My friend Greg Kohler calls this "The Fire Channel." We never get tired of it. Fire roars through the bake oven on top (really cool). After the wood has burned to coals, you can bake in the oven. The hot combustion gases first go up, then all the way back down along the sides through heat exchanger channels and finally up the chimney (in back).. Here is a scratched picture from about 1998 when I was just finishing the stove, except for the doors. I was also making my own kitchen cabinets and drawers (seen scattered around). Both can be done as a do-it-yourself project, but neither is what you would call a "weekend project."

When we moved from the city to our house in the country, I wanted something that would attract the whole family to one place, rather than be scattered throughout the house.The masonry stove does that. It replaced the TV, which we left in the city. Did I mention that it's great for drying clothes on, too?

If you can travel to my house (in Williamsport, Pennsylvania up Bottle Run Road, 3 miles west of Lycoming Creek Road/ Route 15) I can show you my masonry heater. I'm happy to answer questions and go into details, either by phone or e-mail. Contact me. It's not unusual for me to spend 20 minutes on the phone--which I'm happy to do--but I do not have free calling. So you call me back if I'm not there--don't expect me to return long-distance calls. Around 8:30 PM EST is usually good time. 570-321-7468

There are at least two ways to go about buying a masonry heater. I bought the core from a company in Toronto, Canada, and did all the rest of the work myself. Some people hire local masons then to build the foundation, chimney and facing, Tapcon the doors, in, etc.. There are now enough masons in North America to build the heaters from scratch, on location with fire brick. I hear it takes about 3 days.

I have been reluctant to specify where I bought the core of my stove, but everybody asks, so here it is--good and bad. The company was TempCast. The reason I settled on Tempcast is because I wanted to do as much of the work as possible, yet I didn't feel confident to build one completely from scratch. At the time--over a decade ago--they were the only ones selling such a kit--large blocks that were keyed to fit together.. It's likely the landscape has changed, so look around.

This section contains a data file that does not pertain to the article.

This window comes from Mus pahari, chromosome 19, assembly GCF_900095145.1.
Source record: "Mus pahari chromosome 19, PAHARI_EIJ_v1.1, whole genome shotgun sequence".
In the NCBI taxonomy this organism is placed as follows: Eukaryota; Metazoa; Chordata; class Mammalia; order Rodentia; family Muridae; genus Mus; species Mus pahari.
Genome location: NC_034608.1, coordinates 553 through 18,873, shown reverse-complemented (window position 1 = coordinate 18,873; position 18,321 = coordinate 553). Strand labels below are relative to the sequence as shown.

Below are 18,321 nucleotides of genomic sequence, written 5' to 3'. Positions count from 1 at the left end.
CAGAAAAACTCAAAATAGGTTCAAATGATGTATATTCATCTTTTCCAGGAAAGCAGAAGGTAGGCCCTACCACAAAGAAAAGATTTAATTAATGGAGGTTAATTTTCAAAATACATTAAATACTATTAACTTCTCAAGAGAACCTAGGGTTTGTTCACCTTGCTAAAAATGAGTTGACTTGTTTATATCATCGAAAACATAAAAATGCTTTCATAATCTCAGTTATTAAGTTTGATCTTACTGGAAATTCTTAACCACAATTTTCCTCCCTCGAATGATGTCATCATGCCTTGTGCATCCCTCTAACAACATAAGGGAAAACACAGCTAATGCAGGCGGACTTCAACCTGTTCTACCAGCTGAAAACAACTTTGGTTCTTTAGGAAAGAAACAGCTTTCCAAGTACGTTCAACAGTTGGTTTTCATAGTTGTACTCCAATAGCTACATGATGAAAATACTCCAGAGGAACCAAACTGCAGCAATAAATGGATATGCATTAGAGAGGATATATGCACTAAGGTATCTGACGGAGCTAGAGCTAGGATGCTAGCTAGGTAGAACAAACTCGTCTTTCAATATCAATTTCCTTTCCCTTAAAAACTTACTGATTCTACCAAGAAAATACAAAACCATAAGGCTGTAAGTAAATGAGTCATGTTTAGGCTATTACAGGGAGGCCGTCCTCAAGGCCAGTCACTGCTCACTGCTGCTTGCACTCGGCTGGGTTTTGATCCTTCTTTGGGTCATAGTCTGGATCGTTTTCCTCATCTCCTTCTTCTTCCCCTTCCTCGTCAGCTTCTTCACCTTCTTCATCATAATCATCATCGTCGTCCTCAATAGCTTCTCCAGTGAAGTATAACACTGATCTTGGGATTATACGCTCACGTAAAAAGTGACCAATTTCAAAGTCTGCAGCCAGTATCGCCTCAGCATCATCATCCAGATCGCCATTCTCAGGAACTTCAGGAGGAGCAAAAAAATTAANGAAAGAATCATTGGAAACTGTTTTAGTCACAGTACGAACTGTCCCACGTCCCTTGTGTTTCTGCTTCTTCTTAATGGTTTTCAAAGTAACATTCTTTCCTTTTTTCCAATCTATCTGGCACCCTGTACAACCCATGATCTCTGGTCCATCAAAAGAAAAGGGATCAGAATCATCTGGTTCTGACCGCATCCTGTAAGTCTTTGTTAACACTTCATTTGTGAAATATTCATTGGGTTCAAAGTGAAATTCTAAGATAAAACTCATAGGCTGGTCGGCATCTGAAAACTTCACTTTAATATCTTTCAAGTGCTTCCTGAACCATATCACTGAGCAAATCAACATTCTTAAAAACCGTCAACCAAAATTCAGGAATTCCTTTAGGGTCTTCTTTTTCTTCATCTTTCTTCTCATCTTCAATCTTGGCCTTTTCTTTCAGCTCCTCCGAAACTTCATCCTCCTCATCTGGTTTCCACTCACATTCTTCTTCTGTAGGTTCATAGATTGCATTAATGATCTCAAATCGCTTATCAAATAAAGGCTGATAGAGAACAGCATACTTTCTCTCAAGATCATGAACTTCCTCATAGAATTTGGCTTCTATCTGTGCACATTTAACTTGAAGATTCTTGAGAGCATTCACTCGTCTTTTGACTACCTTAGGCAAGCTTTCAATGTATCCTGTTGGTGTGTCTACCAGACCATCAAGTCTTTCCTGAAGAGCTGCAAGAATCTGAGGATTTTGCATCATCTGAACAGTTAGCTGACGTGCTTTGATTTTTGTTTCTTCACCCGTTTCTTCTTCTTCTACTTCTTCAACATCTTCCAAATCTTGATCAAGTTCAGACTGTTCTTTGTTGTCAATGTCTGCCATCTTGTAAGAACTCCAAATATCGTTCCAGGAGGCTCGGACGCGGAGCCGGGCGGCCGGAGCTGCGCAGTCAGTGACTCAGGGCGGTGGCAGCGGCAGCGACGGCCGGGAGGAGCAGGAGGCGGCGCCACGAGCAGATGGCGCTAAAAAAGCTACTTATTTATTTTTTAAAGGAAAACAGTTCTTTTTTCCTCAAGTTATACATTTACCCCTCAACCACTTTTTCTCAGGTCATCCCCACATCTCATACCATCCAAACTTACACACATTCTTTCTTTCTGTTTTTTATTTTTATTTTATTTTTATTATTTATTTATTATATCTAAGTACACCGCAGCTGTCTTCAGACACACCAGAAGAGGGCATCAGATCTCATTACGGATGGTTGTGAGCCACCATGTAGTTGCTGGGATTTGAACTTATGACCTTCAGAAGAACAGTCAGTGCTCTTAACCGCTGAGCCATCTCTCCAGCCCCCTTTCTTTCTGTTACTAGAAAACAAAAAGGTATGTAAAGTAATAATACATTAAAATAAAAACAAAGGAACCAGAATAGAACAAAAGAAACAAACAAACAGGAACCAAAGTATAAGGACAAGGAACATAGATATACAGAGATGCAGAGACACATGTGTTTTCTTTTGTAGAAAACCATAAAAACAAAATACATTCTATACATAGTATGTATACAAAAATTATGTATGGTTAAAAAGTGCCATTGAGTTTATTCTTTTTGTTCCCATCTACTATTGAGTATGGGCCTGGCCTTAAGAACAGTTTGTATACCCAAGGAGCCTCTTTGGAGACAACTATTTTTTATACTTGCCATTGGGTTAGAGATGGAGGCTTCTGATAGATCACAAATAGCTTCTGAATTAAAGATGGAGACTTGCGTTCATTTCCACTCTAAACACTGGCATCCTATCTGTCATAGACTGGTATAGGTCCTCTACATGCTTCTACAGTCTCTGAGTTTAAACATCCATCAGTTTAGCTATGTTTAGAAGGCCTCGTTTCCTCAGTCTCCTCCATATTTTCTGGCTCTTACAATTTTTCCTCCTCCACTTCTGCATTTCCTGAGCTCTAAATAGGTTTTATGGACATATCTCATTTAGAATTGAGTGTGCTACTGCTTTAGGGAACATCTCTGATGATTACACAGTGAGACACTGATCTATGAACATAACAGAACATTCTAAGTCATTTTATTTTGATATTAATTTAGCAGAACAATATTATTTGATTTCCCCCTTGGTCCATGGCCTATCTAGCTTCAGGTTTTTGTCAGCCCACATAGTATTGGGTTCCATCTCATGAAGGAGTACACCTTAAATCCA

With the perspective of time, I am happy with the TempCast product, but there were some times I wondered if I had made a mistake. When the core arrived, one of the giant 80 lb. blocks had broken in two. I documented it with the shipping person. I assumed it would be replaced, but John, who was running TC at the time, told me to just glue it together with refractory cement. I insisted on a replacement, but was forced to pay shipping of this 80 lb block from Canada. Then, when I assembled the stove, one block was misshapen. There was a huge gap and it rocked. Again John told me to just fill it with refractory cement. It was a clear manufacturing defect and he knew about it. I did fill it and it seems to be ok, but that and other things like it after I had paid my money left a bad taste. Still, it has worked out well. Saves me over a thousand dollars a year in heat and I love it. Just look around and talk to lots of people before you plunk down your money.

Construction Details

When I faced the core with rock, I first wrapped it with expanded steel lath to prevent cracking, and this worked. But I talked to another guy who faced with brick--no expanded metal behind--and crack opened up.

I ended up removing the rock wool from the top.

After a couple of years the wire to the upper chimney damper frays and breaks where it goes through the chimney wall. Better to leave it long, detach and move it a foot or so every couple of years before it breaks--it's a huge hassle to thread it through again.

More Information/ Links

Below are some good links about masonry heaters. And you can find other links there about cool related subjects like old fashioned, wood fired bake ovens. Lots of gorgeous photographs to drool over, too.

This Masonry Heater Association (MHA)"Virtual Mall" is a good place to start. http://mha-net.org/html/mall.htm

http://mha-net.org/index.htm This is the home page of the MHA. I really enjoyed reading about some of the member's work in a village in Guatemala with cook stoves. Here too http://mha-net.org/docs/v8n2/docs/mom-2005report.htm

If you are a do-it-yourselfer, these people are selling plans http://www.singingfalls.com/masonry_furnace.html Note that I have not actually viewed this CD. Check out their home page, too. They are shepherds, hand-spinners and weavers of mohair http://www.singingfalls.com/index.html

This page is just sort of fun to see how they make a masonry bake oven--something I've always wanted to do. http://mha-net.org/html/projects.htm

Please share your experiences with masonry stoves so I can pass it on to others.

What Mark Twain had to say about masonry heaters http://www.timelyconstruction.com/?page_id=71